In the years since Dan Brown unleashed The Da Vinci Code unto the world, there has been much speculation, but it’s time to settle the matter for once and for all: is there actually a hidden message in Leonardo Da Vinci’s The Last Supper?
Brown’s 2003 novel ignited conspiracy theories about an alternative relationship between Mary Magdalene and Jesus Christ. The novel claims the figure sitting on Jesus’s right hand side is actually Mary Magdalene, not the disciple John as many would have us believe.
Despite the fact that Brown’s theories are largely derivative of former works and the novel never purported to be anything other than fiction, the conspiracy captivated expert and amateur sleuths alike. A video from the Smithsonian examines the work in an attempt to determine whether it truly conceals a hidden message from the Italian master.
In the video, the Milanese inventor and da Vinci expert Mario Taddei explains his rejection of the Brown theory: “Before Leonardo da Vinci there were hundreds of ‘Last Suppers,’ and when he painted The Last Supper he had to follow some rules. These rules want to have the people in thatposition and with that smile so that people could recognize the apostles one by one.”
It must be understood that da Vinci was painting in a tradition of depictions of the scene, within which the apostles feature certain recognizable traits. For example, the video explains, Saint Peter is always depicted holding a knife, Judas is recognizable from the purse of silver he carries, and Saint John is always depicted as a youthful and feminine figure.
Like most experts, Taddei disregards the claims of The Da Vinci Code, explaining: “Is this John or Mary Magdalene? It’s a very easy question, but it’s a stupid question, because it must be John, because Leonardo had to copy the last suppers before him, and John looks like a woman.”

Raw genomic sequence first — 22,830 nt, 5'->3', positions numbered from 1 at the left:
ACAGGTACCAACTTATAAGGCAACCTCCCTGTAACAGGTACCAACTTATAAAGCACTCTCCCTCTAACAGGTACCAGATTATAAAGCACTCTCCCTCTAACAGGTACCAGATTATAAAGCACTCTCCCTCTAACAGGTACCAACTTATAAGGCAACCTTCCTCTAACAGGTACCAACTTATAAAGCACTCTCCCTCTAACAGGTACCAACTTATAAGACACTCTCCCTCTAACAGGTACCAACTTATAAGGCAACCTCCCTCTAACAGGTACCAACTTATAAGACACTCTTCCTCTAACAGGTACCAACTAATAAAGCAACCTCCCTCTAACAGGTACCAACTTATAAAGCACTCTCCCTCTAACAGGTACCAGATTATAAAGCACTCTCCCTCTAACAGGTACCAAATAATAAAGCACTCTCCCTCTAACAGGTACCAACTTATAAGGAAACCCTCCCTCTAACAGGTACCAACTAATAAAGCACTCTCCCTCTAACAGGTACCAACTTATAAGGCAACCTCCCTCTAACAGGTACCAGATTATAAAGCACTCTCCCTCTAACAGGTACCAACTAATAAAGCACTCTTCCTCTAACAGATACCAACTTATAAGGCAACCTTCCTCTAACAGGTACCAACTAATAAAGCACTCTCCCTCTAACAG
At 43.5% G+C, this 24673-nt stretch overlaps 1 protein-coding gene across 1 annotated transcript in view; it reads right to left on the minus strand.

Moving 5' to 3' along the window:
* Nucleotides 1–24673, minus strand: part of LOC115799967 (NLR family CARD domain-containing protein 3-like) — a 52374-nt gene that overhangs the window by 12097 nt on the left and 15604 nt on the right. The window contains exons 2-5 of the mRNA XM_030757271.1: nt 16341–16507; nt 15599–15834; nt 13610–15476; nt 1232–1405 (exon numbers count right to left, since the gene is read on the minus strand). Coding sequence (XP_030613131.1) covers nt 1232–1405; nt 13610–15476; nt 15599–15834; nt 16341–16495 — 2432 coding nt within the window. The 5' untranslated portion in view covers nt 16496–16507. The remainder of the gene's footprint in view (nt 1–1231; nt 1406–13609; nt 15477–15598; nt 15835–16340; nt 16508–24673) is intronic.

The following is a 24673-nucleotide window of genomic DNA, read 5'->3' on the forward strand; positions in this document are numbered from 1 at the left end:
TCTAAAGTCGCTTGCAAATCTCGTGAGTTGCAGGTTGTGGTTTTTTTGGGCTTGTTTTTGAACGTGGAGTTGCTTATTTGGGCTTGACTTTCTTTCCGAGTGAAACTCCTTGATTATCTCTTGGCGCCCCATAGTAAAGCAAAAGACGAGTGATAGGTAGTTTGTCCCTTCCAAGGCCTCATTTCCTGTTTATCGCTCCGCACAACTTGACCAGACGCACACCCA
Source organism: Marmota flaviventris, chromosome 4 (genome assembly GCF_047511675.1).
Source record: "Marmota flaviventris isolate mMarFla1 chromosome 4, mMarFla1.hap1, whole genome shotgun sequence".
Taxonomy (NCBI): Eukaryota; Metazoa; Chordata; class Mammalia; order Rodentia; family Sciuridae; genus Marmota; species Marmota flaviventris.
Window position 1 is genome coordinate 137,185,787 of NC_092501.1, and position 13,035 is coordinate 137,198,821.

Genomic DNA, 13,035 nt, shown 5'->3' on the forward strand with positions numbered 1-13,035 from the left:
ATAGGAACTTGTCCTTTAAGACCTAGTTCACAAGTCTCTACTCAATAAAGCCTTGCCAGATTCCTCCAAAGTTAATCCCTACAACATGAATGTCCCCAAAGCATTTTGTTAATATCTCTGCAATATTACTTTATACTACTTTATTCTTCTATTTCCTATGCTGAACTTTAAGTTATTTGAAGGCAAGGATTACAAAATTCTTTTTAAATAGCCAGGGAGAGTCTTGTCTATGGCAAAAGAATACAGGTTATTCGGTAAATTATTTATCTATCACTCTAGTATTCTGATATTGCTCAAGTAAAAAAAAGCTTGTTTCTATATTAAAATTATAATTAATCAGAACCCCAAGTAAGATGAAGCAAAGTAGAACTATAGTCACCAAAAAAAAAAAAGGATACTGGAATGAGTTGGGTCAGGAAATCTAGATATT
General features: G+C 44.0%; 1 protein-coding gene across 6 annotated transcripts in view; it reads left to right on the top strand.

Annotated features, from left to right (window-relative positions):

That said, Taddei does not dismiss the idea of the painting concealing an encoded secret out of hand. He suggests that perhaps there actually is a secret message from the master embedded in this work, but it depends on how one chooses to read da Vinci’s interpretation of the depicted scene.
Taddei explains that while numerous earlier artworks had illustrated the same scene, there was one crucial difference. In every single former version of the last supper, Jesus and his gathered disciples are painted with halos and thereby elevated to the status of saints. In da Vinci’s version of the last supper however, none of the subjects are adorned with the angelic accessories.
It is up to the observer whether or not they choose to give weight to da Vinci’s depiction of the 13 subjects sans halos, but Taddei suggests the omission was intentional and indicates da Vinci was making a statement as controversial five centuries ago, as Dan Brown’s theories are today.
“I believe that Leonardo never put the halos because he thinks that those people are common people and this is the true secret of Leonardo,” Taddei explains. “There is no extra-terrestrial or supernatural object inside The Last Supper. Leonardo wants to tell us that the 13 men are simple men, and this is something much more powerful.”